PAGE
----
Lawsuit: City ignored misconduct in APD | AspenTimes.com

Lawsuit: City ignored misconduct in APD

Carolyn SackariasonAspen, CO Colorado

ASPEN A former Aspen police officer has filed court documents alleging that the city manager ignored her claims of sexual harassment in the department and did nothing to correct it.Thats the latest allegation from Melinda Calvano, who was fired in July 2006 for violating the police departments use-of-force policy after she used a Taser on a homeless woman who Calvano said acted aggressively toward her.Calvano in August filed a lawsuit against Aspen and City Manager Steve Barwick claiming wrongful termination. She amended her complaint on Oct. 17, which includes claims of gender bias, a hostile work environment and sexual harassment while she was with the police department. The amended complaint came two weeks after Aspens risk-management agency placed Aspen Police Chief Loren Ryerson on administrative leave amid allegations of sexual harassment from police department ex-employees. This week marks nearly a month that Ryerson has been on administrative leave with pay.When Calvano filed a complaint with the citys human resources department in early 2006 alleging gender bias and sexual harassment, human resources director Rebecca Doane recommended to Barwick a list of actions for the APD to implement to prevent further complaints.Defendant Barwick ignored these recommendations and in his capacity as the final policy maker for the city of Aspen on employment matters, took steps to insure that few, if any of the human resources directors recommendations were implemented, the complaint reads. The Colorado Intergovernmental Risk Sharing Agency (CIRSA) the city of Aspens insurance and risk-management carrier is heading the investigation of Ryerson, which could be complete this week, Barwick said, adding that he will make an announcement regarding Ryersons employment once CIRSA delivers its findings.Barwick declined to comment on Calvanos amended complaint because its pending litigation.There have been claims of sexual harassment and a hostile work environment in the police department for years. But it wasnt until recently that those claims prompted city officials to investigate the allegations.The impetus for the probe apparently was borne out of a common theme in exit interviews from former police department employees, who were critical of Ryersons style and claimed sexual harassment.Calvano didnt have an exit interview because she was fired. But she had plenty to say in the recently filed amendment about her experiences in the APD and what happened after she filed a complaint with the citys human resources department.This complaint was referred to the Rocky Mountain Employers Council for investigation by the director of human resources, the complaint reads. Plaintiffs complaints [were that] that she was subjected to sexual harassment by male Aspen police officers who repeatedly gossiped about her personal life, subjected her to unwanted and inappropriate scrutiny regarding her personal off-duty activities, made inappropriate comments about her clothing and her body and made up and circulated stories about an alleged relationship with a supervisor at the agency ….Plaintiff first raised these concerns with the offending employees and thereafter with her chain of command of the Aspen Police Department, the complaint reads. Rather than correcting these behaviors, plaintiffs co-workers became vindictive toward her and in retaliation of her complaints began subjecting her to further harassment and an increasingly hostile working environment.Thats when Calvano took her complaints to the human resources department, which has the authority to investigate and act upon her complaints. As a result, Barwick received 11 recommendations to implement within the police department. Calvano claims that those policy recommendations were never implemented, based on her experience as an employee, as well as testimony from city officials in a name-clearing hearing in January, said Marc Colin, Calvanos Denver-based attorney. Human resources conducts these investigations for a reason and makes recommendations to bring agencies in compliance with state and federal laws, Colin said Monday. One has to question why the city manager would disregard the recommendations by the human resources director.Colin said the timing of the amendment is coincidental to the CIRSA investigation. By statute, the amendment had to be filed within 90 days of Calvanos filing a charge of discrimination, which the Colorado Civil Rights Division received July 19.The complaint alleges that Calvanos experiences show a pattern of city management ignoring an ongoing problem.Defendants have engaged in a repeated practice and custom of subjecting female employees, including the plaintiff, to disparate treatment due to their gender, sexually harassing female employees and acquiescing in such behaviors by supervisory employees despite being placed on formal notice the complaint reads. Thus, defendants have adopted a custom, practice and defacto policy of ignoring the sexual harassment of female employees by their male co-workers and supervisors and by retaliating against female employees who initiate complaints Ryerson issued a public statement two weeks ago denying any wrongdoing, and said the allegations are malicious hearsay and cruel gossip.Contacted at his home Monday, Ryerson declined to comment except to say, I want to be back at work, but I would really rather not talk about anything else.Carolyn Sackariason’s e-mail address is csack@aspentimes.com.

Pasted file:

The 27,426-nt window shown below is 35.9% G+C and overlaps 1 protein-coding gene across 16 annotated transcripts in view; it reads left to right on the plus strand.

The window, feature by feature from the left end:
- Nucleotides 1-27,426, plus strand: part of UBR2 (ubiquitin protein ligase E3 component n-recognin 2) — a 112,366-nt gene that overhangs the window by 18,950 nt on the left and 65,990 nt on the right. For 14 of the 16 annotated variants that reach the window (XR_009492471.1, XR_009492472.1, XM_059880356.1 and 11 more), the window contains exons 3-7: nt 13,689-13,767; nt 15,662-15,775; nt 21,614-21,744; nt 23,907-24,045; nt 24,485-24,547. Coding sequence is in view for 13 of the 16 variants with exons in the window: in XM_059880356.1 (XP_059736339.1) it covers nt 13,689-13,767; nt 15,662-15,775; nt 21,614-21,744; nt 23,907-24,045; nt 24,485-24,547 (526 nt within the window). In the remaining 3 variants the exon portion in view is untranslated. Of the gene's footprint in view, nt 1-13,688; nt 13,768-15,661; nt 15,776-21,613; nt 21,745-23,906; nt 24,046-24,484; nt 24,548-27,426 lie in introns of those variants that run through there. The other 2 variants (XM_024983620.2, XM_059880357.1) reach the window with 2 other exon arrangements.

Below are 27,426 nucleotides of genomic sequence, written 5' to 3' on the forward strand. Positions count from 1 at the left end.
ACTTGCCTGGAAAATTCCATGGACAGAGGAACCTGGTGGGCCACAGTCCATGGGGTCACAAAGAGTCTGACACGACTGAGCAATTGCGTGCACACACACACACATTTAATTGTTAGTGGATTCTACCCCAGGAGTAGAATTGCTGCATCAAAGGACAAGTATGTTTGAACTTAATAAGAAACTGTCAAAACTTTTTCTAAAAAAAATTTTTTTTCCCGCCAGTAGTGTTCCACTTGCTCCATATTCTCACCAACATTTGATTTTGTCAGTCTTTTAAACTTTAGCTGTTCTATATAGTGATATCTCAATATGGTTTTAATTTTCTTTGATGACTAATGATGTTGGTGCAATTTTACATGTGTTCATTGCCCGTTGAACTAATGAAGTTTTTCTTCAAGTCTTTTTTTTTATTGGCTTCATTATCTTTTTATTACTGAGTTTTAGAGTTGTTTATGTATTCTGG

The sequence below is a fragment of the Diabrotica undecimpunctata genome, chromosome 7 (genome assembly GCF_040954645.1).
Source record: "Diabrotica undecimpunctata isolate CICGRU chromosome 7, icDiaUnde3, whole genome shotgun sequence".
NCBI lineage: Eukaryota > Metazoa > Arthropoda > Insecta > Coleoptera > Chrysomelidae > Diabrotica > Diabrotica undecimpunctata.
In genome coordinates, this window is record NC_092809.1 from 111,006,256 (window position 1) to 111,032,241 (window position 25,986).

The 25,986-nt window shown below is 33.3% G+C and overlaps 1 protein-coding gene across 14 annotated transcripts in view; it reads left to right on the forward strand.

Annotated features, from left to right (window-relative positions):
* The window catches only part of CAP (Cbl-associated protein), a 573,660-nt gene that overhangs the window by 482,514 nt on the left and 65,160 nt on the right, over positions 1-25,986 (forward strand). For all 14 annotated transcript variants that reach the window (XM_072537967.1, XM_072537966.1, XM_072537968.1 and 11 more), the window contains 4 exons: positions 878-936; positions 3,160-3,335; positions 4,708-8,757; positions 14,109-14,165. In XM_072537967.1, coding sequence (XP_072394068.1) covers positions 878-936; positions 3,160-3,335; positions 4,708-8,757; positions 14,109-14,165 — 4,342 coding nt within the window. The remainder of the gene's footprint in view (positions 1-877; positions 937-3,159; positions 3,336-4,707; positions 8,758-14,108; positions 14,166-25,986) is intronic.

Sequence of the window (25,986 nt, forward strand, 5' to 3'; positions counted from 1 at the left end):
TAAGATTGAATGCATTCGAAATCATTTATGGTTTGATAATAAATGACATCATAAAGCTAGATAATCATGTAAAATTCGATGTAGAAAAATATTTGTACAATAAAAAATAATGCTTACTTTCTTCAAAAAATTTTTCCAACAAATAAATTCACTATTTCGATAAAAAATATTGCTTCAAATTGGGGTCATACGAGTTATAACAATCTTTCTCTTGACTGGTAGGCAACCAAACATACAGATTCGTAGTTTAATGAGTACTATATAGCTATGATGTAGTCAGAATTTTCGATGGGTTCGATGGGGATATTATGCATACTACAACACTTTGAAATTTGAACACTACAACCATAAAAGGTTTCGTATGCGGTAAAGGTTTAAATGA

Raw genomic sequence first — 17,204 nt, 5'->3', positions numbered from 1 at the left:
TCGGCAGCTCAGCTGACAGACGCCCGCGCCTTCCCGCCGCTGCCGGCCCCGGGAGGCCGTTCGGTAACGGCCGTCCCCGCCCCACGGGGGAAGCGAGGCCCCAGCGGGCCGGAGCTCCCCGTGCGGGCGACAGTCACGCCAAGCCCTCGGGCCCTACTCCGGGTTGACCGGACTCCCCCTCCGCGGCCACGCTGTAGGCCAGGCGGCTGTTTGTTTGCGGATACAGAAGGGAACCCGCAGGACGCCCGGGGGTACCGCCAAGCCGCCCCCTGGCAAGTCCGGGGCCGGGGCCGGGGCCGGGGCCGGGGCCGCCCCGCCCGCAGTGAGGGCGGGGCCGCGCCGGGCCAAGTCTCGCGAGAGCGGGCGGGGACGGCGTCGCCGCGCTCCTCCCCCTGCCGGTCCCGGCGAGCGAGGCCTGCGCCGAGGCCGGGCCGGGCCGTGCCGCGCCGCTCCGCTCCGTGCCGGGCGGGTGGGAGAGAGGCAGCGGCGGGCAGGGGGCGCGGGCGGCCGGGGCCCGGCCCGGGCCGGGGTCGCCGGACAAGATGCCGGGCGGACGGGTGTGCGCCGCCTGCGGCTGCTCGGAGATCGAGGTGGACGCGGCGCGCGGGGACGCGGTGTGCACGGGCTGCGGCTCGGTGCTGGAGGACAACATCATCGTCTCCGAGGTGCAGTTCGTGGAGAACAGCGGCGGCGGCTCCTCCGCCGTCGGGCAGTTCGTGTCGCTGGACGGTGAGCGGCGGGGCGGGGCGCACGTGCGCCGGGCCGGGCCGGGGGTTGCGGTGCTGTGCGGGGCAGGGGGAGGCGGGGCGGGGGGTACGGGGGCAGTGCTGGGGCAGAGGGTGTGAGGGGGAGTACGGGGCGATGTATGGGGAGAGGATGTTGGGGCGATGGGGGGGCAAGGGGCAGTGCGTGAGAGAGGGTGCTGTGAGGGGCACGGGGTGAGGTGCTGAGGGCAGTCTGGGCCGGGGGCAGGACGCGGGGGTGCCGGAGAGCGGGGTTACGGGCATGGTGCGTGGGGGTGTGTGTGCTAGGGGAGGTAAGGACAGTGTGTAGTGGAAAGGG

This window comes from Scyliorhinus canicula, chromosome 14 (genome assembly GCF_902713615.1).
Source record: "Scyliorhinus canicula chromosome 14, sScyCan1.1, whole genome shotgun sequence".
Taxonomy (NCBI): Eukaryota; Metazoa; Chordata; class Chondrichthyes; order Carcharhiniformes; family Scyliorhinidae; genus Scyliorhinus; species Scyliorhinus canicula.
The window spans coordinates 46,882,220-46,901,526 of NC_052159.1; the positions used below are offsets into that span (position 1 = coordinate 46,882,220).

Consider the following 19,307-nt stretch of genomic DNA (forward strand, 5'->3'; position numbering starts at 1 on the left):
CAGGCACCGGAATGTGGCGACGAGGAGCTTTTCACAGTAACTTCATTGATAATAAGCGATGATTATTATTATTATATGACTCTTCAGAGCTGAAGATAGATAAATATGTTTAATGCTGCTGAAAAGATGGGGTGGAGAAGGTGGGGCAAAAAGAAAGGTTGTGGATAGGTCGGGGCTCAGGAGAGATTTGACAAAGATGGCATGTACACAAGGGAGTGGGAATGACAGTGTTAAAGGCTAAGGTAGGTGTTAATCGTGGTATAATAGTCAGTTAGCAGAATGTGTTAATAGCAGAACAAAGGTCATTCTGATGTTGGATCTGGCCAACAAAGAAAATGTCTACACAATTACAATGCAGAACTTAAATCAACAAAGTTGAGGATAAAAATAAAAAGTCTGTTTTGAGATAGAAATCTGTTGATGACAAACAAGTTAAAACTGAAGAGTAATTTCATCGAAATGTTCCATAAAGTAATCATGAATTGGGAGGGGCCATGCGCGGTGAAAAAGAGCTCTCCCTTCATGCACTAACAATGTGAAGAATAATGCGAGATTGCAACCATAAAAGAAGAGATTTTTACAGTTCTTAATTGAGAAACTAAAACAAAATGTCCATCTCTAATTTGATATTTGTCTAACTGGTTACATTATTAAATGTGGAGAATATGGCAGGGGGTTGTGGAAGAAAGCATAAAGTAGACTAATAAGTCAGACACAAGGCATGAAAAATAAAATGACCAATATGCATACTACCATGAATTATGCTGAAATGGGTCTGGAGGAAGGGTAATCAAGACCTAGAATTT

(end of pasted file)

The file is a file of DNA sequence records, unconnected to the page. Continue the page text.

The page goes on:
ASPEN Aspen Police Chief Loren Ryersons use of an official police vehicle while on administrative leave has raised eyebrows. However, City Manager Steve Barwick said use of the vehicle is a legitimate part of Ryersons benefit package, and Ryerson said he has used the unmarked Volvo SUV only once during his leave. The city manager placed Ryerson on administrative leave nearly a month ago amid sexual harassment allegations. He currently is under investigation by the Colorado Intergovernmental Risk Sharing Agency the citys insurance and risk-management carrier. I drove the car once, when I had to do my interview with the investigator three miles since Ive been on leave, Ryerson said Monday. The issue of the official vehicle came to light in part because of a letter to the editor in The Aspen Times by Jim Weber, who is the father of former Aspen police officer Melinda Calvano. The letter lambasted Ryerson for using an official vehicle while on leave. Obviously hes looking out for his daughter, Ryerson said. I dont mind being held accountable for things I do, but . Barwick fired Calvano in July 2006 for violating the police departments use-of-force policy, after she used a Taser on an elderly homeless woman. Weber did not return repeated calls for comment. By Joel Stonington